Winy Maas, the recently appointed visiting professor at the Faculty of Architecture of CTU in Prague, will instruct, together with Javier Arpa Fernández, Adrien Ravon, Lex te Loo and Šimon Knettig, two semesters during the academic year 22/23 with the The Why Factory, the think-tank he directs at TU Delft in the Netherlands.
During the Winter semester (Next Planet design studio), The Why Factory will look at the current planetary urgencies and to possible interventions to construct alternative futures for our planet (please see description below). In the Spring semester (Czech Checks design studio), the focus will be put in the analysis of the Czech Republic and the proposal of a myriad interventions aimed at triggering a discussion around the country’s future (description of this studio will follow shortly).
Earth is our home; Earth supports us and contains all known life in the universe. But our home is threatened: climate breakdown, population growth, deforestation, pollution, income disparities – just to name just a few – are accelerating tremendously. These urgencies demand action and -more than ever- imagination from all of us, from citizens to designers to policy makers.
It is obvious that it is time to begin thinking about our planet in completely new ways. Both the built and the non-built environment have become fundamentally different in many aspects, but we are still trying to physically define it in the same way as before. And we are almost paralyzed in what seems to be a splintered and contradictory reality. On the one hand cities and communities are highly individualistic and increasingly based on the individual unit, and on the other hand global connectivity and awareness is proliferating in almost all our daily activities. There is a need to find ways of bringing together these two extremities – the individual and the collective – from both ends and both conceptually and practically, into possible constructions.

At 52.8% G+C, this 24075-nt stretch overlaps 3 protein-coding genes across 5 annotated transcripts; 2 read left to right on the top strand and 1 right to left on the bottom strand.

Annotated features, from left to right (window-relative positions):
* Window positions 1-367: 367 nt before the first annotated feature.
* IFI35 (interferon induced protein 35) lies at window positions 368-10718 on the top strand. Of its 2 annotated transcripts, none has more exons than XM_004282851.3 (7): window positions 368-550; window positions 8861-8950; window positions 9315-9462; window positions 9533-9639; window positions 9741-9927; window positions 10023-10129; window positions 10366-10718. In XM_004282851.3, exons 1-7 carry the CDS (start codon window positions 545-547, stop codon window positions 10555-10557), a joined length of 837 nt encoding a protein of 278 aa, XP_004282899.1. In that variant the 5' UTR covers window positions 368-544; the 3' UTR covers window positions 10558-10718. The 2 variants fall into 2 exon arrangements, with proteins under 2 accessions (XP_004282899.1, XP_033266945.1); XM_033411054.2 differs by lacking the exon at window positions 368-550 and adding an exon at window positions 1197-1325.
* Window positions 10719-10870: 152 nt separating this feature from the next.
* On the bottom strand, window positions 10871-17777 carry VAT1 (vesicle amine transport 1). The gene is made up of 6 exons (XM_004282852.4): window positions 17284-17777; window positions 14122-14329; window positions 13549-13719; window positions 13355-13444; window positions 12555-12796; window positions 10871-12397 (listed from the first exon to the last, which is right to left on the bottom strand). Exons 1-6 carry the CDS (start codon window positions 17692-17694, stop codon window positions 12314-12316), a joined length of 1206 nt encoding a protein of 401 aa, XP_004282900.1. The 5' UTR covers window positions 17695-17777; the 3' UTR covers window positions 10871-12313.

Next Planet is an invitation to pursue collective aspirations instead of cultivating individual dreams by elaborating a new common, global, agenda and formulating hypothetical planetary scenarios for the future. During the design studio at CTU, students will explore a myriad of issues (from the smallest to the largest scale) -one by one-, trying to reveal how the planet will change in technical, social, or economical terms when looking at one variable at a time.
Can we make a planet that can cool down instead of warming up? Can we make a truly green world by reforesting the deserts and covering our cities in vegetation?
How does a scenario of overall equality, freedom or self-sufficiency materialize on our planet? How do automation, nanomaterials, robotics, or biotechnology contribute to the production of a healthier world? If the dense, diverse, and intense city is the one that best responds to the collective need of saving resources and limiting global warming, how can it fulfil our individual desires at the same time?
What urban forms might appear from those scenarios? What architecture, what landscape, what urban design could support such urbanity? What ecosystems, transport networks or infrastructure would emerge?…